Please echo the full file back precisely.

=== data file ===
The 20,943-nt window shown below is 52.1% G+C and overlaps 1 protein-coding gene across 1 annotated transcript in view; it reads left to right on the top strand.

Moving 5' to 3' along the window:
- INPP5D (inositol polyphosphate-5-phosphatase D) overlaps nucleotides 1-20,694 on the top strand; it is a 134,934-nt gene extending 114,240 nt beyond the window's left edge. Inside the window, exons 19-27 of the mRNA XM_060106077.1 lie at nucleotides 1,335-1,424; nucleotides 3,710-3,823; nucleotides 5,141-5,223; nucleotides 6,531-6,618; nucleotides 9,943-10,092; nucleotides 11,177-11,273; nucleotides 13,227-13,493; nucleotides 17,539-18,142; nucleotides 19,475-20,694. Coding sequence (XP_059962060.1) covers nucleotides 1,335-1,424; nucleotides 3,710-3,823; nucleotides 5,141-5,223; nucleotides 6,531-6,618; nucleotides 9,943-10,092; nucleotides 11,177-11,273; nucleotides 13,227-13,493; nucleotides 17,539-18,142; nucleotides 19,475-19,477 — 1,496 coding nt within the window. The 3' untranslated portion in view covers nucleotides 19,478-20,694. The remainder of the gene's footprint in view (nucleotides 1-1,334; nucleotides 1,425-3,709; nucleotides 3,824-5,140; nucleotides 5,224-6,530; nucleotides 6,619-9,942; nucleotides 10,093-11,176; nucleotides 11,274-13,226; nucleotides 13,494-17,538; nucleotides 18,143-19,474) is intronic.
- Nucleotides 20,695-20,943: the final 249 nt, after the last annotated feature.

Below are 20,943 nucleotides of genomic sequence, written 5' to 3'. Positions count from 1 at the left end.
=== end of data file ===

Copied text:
The 20,943-nt window shown below is 52.1% G+C and overlaps 1 protein-coding gene across 1 annotated transcript in view; it reads left to right on the top strand.

Moving 5' to 3' along the window:
- INPP5D (inositol polyphosphate-5-phosphatase D) overlaps nucleotides 1-20,694 on the top strand; it is a 134,934-nt gene extending 114,240 nt beyond the window's left edge. Inside the window, exons 19-27 of the mRNA XM_060106077.1 lie at nucleotides 1,335-1,424; nucleotides 3,710-3,823; nucleotides 5,141-5,223; nucleotides 6,531-6,618; nucleotides 9,943-10,092; nucleotides 11,177-11,273; nucleotides 13,227-13,493; nucleotides 17,539-18,142; nucleotides 19,475-20,694. Coding sequence (XP_059962060.1) covers nucleotides 1,335-1,424; nucleotides 3,710-3,823; nucleotides 5,141-5,223; nucleotides 6,531-6,618; nucleotides 9,943-10,092; nucleotides 11,177-11,273; nucleotides 13,227-13,493; nucleotides 17,539-18,142; nucleotides 19,475-19,477 — 1,496 coding nt within the window. The 3' untranslated portion in view covers nucleotides 19,478-20,694. The remainder of the gene's footprint in view (nucleotides 1-1,334; nucleotides 1,425-3,709; nucleotides 3,824-5,140; nucleotides 5,224-6,530; nucleotides 6,619-9,942; nucleotides 10,093-11,176; nucleotides 11,274-13,226; nucleotides 13,494-17,538; nucleotides 18,143-19,474) is intronic.
- Nucleotides 20,695-20,943: the final 249 nt, after the last annotated feature.

Below are 20,943 nucleotides of genomic sequence, written 5' to 3'. Positions count from 1 at the left end.